Marketing: How will the customers interact with the product? How do we make it stand out? What is unique and new? What is the story around it?

Quality: What does the internal process define? Where have internal noncompliance observations been identified in the past? What risks are similar to other products? What has been seen by their experience at other companies?

Patient: What are the side effects? What are the risks of the procedure? What is the benefit of the product versus the risks?

Regulatory: How do the process and design account for mandates from governing bodies?

Research & Development: How does this design meet unmet needs in a way that is safe and effective? What can be leveraged from other designs? What is the risk to the patient?

Sales: How is it differentiated from other products? What problem does it solve? What is the price point and margin?

Supplier Management/Quality: What are the risks from the supply chain? Are there concerns from the suppliers?

The earlier in the process risks are addressed, the faster the design can iterate and the cost of change minimized. When a strong, sustainable process is in place, a company will see reduced costs through consistency, increased productivity through reduced troubleshooting or variability, and can be confident that the products they design are high quality.

Putting a Risk-Based Approach into Action

Talking about taking a risk-based approach to design is easy; however, putting it into action can be challenging. Below we have provided a simplistic example of how a designer may approach the design of an instrument while remaining risk-focused throughout the process.

 Consider an instrument that is used to insert an anchor/screw into bone. Although it resembles a screwdriver, you cannot simply grab one from your toolbox.

 This instrument is part of a system as a classified medical device and must adhere to 21 CFR 820, ISO 13485, and ISO 14971, among other regulations and standards.

 Some key considerations in the design process of this instrument:

  • Biocompatibility: Which materials will produce the best product while optimizing usability and safety for the patient?
  • Failure Method: Is it better for the instrument itself to break or for the implant to fracture? Which is safer for the patient?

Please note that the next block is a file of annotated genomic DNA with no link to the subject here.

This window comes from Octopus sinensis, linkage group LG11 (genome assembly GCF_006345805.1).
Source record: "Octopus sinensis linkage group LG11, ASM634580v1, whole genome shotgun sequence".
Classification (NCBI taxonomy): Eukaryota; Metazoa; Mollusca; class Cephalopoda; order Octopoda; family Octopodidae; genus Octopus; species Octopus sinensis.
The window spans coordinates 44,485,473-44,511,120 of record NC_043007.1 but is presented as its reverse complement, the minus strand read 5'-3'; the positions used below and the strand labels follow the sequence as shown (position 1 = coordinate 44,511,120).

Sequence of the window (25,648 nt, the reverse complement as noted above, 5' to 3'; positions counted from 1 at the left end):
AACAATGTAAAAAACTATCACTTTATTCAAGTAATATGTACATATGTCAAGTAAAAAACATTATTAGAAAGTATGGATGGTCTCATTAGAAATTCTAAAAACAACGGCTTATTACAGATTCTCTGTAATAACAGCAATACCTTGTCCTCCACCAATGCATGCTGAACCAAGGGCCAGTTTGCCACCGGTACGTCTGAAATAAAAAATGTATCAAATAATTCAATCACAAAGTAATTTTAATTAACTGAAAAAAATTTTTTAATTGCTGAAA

• Infection: What happens if a disposable device is reused? How can the design prevent reuse? What would make the instrument reusable?
  • Costs: What is the minimum cost of materials without losing needed functionality?
  • Production: How easy is it to manufacture, assemble, and package?
  • Functionality: What are the ergonomics? Is the instrument strong enough? Does it interact with the product?

 While a good designer may automatically consider these factors when a solid process is in place, all designers will consider:

  • The biocompatibility of all materials
  • The optimal failure method for the instrument to keep the patient and doctor safe
  • The molding process to optimize the design for less material, faster cycle time, cost, etc. as well as many other considerations.

 With a strong, sustainable process, even the simplest medical products will have documentation of key considerations made during the design process.

Choose Compass for a Risk-Based Design Approach

A process is only as good as it is followed. If you develop a risk-based design approach but do not have parameters to make sure it is followed, your process is worthless. Enter Compass, a preconfigured SaaS solution that has been foundationally designed to leverage regulations such as 21 CFR 820.30 as well as standards ISO 13485, IEC 62366, and ISO 14971. The built-in workflows ensure cross-functional collaboration via defined roles, review processes, and approvals. Comprehensive linkages between requirements, risk, and test enable the designer to easily consider risk early in the design process and provide an audit trail throughout the product’s lifecycle. Compass’s intrinsic process walks through the design development steps connecting risk along the way with mitigations tied to inputs and outputs. See our blog post on why leveraging a regulation/standard-based process is the best practice for quality design.

Interested in learning how Compass can help ensure your team takes a risk-based design approach?